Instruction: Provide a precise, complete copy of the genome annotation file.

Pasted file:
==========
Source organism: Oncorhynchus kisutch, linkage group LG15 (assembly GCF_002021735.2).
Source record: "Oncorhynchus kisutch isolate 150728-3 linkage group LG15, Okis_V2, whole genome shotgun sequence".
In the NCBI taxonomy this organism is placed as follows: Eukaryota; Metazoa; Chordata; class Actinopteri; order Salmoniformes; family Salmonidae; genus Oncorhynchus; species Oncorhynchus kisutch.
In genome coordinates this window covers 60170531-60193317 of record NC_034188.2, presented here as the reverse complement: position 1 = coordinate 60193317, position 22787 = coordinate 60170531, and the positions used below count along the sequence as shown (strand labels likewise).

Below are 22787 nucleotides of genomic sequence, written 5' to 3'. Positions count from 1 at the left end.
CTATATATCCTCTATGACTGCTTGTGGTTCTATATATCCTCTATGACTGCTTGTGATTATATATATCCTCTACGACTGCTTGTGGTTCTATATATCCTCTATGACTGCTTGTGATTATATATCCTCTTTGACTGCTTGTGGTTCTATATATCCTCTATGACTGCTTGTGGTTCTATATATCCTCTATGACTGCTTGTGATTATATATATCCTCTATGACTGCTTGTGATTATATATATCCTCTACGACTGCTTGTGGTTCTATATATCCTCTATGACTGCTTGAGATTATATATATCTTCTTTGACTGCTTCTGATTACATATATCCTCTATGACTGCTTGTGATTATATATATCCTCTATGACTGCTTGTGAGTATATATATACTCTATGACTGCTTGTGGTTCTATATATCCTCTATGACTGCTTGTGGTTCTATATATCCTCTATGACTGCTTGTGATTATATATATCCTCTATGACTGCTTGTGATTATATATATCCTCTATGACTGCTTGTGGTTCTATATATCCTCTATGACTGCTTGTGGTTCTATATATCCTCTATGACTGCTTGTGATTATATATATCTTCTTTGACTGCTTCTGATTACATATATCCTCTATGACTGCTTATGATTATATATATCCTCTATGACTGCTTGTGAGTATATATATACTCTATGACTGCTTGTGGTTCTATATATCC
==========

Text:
Source organism: Oncorhynchus kisutch, linkage group LG15 (assembly GCF_002021735.2).
Source record: "Oncorhynchus kisutch isolate 150728-3 linkage group LG15, Okis_V2, whole genome shotgun sequence".
In the NCBI taxonomy this organism is placed as follows: Eukaryota; Metazoa; Chordata; class Actinopteri; order Salmoniformes; family Salmonidae; genus Oncorhynchus; species Oncorhynchus kisutch.
In genome coordinates this window covers 60170531-60193317 of record NC_034188.2, presented here as the reverse complement: position 1 = coordinate 60193317, position 22787 = coordinate 60170531, and the positions used below count along the sequence as shown (strand labels likewise).

Below are 22787 nucleotides of genomic sequence, written 5' to 3'. Positions count from 1 at the left end.
CTATATATCCTCTATGACTGCTTGTGGTTCTATATATCCTCTATGACTGCTTGTGATTATATATATCCTCTACGACTGCTTGTGGTTCTATATATCCTCTATGACTGCTTGTGATTATATATCCTCTTTGACTGCTTGTGGTTCTATATATCCTCTATGACTGCTTGTGGTTCTATATATCCTCTATGACTGCTTGTGATTATATATATCCTCTATGACTGCTTGTGATTATATATATCCTCTACGACTGCTTGTGGTTCTATATATCCTCTATGACTGCTTGAGATTATATATATCTTCTTTGACTGCTTCTGATTACATATATCCTCTATGACTGCTTGTGATTATATATATCCTCTATGACTGCTTGTGAGTATATATATACTCTATGACTGCTTGTGGTTCTATATATCCTCTATGACTGCTTGTGGTTCTATATATCCTCTATGACTGCTTGTGATTATATATATCCTCTATGACTGCTTGTGATTATATATATCCTCTATGACTGCTTGTGGTTCTATATATCCTCTATGACTGCTTGTGGTTCTATATATCCTCTATGACTGCTTGTGATTATATATATCTTCTTTGACTGCTTCTGATTACATATATCCTCTATGACTGCTTATGATTATATATATCCTCTATGACTGCTTGTGAGTATATATATACTCTATGACTGCTTGTGGTTCTATATATCC